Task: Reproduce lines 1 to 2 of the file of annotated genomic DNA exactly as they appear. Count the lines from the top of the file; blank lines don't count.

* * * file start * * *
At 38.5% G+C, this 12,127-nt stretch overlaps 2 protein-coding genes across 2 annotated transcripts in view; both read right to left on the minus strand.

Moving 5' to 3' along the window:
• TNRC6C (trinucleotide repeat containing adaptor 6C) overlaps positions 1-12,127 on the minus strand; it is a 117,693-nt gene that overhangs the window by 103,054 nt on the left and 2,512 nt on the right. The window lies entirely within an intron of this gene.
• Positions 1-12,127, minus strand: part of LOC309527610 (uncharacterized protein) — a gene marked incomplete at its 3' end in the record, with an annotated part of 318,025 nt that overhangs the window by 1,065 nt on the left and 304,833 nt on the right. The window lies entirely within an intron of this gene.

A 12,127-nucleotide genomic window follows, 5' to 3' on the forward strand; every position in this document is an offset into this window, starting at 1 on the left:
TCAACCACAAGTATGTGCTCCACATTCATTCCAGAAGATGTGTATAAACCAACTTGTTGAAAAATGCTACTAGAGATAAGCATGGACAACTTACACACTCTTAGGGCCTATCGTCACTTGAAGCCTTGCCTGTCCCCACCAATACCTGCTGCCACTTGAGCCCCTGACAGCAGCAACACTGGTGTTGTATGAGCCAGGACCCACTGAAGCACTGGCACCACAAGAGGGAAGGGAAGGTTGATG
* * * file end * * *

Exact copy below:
At 38.5% G+C, this 12,127-nt stretch overlaps 2 protein-coding genes across 2 annotated transcripts in view; both read right to left on the minus strand.

Moving 5' to 3' along the window: